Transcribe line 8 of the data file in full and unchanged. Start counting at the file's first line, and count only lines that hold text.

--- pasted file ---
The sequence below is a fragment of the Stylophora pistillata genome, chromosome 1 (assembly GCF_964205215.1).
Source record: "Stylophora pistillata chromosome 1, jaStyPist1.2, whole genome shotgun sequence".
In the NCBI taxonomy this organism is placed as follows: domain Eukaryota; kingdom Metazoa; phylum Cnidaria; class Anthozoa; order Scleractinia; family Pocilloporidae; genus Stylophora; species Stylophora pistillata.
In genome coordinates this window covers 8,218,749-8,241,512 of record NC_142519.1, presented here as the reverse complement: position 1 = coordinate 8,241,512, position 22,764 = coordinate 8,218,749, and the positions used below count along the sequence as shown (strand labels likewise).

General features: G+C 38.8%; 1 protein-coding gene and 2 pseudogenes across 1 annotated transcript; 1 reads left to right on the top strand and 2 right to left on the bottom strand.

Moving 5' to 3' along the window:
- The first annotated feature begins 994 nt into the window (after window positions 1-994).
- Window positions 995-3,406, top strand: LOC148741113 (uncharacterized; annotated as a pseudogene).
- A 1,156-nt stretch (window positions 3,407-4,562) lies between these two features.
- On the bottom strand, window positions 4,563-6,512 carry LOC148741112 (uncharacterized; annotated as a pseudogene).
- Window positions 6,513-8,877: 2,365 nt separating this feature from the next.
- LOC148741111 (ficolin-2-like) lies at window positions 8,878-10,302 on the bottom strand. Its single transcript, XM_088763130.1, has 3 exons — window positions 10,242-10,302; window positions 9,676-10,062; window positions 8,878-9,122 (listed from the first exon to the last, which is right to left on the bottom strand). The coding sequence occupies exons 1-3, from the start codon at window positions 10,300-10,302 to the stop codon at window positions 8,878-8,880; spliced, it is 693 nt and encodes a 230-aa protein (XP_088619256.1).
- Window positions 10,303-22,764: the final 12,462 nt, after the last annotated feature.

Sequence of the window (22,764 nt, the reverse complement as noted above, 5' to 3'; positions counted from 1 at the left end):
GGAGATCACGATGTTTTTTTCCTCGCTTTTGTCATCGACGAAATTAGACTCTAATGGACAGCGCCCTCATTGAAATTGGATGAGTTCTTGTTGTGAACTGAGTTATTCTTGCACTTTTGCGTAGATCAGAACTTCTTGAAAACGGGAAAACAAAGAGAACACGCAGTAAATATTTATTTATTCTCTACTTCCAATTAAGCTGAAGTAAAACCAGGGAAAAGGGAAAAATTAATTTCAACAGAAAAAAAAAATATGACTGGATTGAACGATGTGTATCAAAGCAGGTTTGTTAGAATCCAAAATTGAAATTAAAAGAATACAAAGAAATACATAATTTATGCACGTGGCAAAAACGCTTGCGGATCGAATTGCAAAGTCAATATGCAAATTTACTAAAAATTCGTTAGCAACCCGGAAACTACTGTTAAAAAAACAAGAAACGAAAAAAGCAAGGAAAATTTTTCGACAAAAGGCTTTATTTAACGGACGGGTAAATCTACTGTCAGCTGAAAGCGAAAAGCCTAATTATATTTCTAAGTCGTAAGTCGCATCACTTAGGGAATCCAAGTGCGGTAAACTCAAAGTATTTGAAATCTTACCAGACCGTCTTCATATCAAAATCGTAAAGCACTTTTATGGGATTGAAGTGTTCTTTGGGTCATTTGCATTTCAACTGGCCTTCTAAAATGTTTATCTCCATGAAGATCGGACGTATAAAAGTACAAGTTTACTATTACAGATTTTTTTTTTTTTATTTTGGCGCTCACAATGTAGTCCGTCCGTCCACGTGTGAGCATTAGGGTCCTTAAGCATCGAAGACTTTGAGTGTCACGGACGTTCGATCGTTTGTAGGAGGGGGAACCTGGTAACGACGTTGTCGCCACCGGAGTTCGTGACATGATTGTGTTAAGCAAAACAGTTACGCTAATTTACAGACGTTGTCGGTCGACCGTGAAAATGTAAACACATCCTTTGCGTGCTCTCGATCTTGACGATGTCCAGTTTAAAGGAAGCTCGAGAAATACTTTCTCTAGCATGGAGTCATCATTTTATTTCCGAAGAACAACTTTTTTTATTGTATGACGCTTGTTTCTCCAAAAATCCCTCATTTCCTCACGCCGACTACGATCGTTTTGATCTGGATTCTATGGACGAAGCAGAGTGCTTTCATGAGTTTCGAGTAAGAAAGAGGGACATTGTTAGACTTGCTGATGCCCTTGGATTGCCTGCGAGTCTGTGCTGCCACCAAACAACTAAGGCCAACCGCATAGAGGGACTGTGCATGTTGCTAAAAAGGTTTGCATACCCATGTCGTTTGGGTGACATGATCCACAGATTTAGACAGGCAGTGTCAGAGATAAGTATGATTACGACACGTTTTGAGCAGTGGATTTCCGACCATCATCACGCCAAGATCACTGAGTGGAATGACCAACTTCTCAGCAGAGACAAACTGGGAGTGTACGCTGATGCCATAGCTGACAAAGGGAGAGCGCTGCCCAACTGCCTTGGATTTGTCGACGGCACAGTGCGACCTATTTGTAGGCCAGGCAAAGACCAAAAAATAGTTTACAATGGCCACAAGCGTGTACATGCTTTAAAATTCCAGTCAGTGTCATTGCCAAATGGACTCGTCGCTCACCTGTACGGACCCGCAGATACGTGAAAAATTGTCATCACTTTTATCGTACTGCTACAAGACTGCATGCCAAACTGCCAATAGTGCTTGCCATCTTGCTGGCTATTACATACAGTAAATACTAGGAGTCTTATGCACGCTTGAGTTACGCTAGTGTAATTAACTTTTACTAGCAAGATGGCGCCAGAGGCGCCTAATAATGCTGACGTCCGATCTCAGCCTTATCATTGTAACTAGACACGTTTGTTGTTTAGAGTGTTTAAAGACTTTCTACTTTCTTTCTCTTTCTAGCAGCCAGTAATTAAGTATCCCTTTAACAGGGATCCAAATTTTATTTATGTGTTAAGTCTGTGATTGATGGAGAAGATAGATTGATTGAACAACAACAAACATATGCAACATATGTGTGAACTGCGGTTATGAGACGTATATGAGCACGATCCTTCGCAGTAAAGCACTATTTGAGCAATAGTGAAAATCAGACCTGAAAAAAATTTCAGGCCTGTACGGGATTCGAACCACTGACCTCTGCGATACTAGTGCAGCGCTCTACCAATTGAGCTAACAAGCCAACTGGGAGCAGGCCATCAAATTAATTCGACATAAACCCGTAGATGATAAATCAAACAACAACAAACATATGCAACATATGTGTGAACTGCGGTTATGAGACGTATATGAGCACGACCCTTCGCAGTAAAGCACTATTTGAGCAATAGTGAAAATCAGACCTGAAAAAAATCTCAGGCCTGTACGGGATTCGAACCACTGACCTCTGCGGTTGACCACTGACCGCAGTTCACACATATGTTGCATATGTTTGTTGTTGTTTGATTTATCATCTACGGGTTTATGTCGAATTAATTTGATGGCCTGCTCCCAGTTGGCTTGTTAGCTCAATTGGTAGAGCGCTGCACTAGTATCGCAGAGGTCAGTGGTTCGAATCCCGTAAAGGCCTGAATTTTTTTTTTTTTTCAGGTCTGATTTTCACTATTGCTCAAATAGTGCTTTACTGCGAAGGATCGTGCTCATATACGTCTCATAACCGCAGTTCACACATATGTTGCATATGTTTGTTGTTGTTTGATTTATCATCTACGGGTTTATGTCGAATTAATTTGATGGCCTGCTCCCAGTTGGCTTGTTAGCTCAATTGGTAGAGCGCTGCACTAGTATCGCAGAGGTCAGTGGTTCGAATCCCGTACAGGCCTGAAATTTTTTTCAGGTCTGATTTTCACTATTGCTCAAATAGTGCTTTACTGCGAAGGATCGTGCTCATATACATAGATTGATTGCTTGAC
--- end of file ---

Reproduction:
- Window positions 995-3,406, top strand: LOC148741113 (uncharacterized; annotated as a pseudogene).